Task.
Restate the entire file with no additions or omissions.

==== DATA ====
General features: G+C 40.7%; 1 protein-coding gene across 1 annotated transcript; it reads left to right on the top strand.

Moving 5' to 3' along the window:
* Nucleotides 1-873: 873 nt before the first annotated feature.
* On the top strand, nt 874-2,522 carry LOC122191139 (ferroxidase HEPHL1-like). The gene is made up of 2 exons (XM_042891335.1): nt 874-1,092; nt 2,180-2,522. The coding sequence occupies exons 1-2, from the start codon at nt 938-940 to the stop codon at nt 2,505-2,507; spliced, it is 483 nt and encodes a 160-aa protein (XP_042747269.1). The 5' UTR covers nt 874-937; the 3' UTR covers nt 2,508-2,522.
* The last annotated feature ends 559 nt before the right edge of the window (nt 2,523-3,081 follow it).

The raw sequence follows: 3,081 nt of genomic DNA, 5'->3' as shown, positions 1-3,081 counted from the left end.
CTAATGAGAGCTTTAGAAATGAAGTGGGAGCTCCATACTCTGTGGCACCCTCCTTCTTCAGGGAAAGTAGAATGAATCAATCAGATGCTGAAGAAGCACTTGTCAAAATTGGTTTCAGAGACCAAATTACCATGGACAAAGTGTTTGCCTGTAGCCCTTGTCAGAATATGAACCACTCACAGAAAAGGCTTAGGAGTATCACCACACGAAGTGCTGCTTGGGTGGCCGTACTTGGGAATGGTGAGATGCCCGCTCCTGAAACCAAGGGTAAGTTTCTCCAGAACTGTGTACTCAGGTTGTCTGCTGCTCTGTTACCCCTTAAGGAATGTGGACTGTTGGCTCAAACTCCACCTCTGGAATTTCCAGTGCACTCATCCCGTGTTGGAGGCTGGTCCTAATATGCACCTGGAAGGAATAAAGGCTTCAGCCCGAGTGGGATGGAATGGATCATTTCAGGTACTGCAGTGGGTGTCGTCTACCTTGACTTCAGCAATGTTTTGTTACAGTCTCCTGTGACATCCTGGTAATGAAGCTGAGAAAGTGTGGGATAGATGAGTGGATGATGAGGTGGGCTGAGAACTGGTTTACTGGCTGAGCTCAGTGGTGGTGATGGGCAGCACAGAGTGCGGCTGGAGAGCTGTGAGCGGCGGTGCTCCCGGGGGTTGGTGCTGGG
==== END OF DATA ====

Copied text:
General features: G+C 40.7%; 1 protein-coding gene across 1 annotated transcript; it reads left to right on the top strand.

Moving 5' to 3' along the window:
* Nucleotides 1-873: 873 nt before the first annotated feature.
* On the top strand, nt 874-2,522 carry LOC122191139 (ferroxidase HEPHL1-like). The gene is made up of 2 exons (XM_042891335.1): nt 874-1,092; nt 2,180-2,522. The coding sequence occupies exons 1-2, from the start codon at nt 938-940 to the stop codon at nt 2,505-2,507; spliced, it is 483 nt and encodes a 160-aa protein (XP_042747269.1). The 5' UTR covers nt 874-937; the 3' UTR covers nt 2,508-2,522.
* The last annotated feature ends 559 nt before the right edge of the window (nt 2,523-3,081 follow it).

The raw sequence follows: 3,081 nt of genomic DNA, 5'->3' as shown, positions 1-3,081 counted from the left end.
CTAATGAGAGCTTTAGAAATGAAGTGGGAGCTCCATACTCTGTGGCACCCTCCTTCTTCAGGGAAAGTAGAATGAATCAATCAGATGCTGAAGAAGCACTTGTCAAAATTGGTTTCAGAGACCAAATTACCATGGACAAAGTGTTTGCCTGTAGCCCTTGTCAGAATATGAACCACTCACAGAAAAGGCTTAGGAGTATCACCACACGAAGTGCTGCTTGGGTGGCCGTACTTGGGAATGGTGAGATGCCCGCTCCTGAAACCAAGGGTAAGTTTCTCCAGAACTGTGTACTCAGGTTGTCTGCTGCTCTGTTACCCCTTAAGGAATGTGGACTGTTGGCTCAAACTCCACCTCTGGAATTTCCAGTGCACTCATCCCGTGTTGGAGGCTGGTCCTAATATGCACCTGGAAGGAATAAAGGCTTCAGCCCGAGTGGGATGGAATGGATCATTTCAGGTACTGCAGTGGGTGTCGTCTACCTTGACTTCAGCAATGTTTTGTTACAGTCTCCTGTGACATCCTGGTAATGAAGCTGAGAAAGTGTGGGATAGATGAGTGGATGATGAGGTGGGCTGAGAACTGGTTTACTGGCTGAGCTCAGTGGTGGTGATGGGCAGCACAGAGTGCGGCTGGAGAGCTGTGAGCGGCGGTGCTCCCGGGGGTTGGTGCTGGG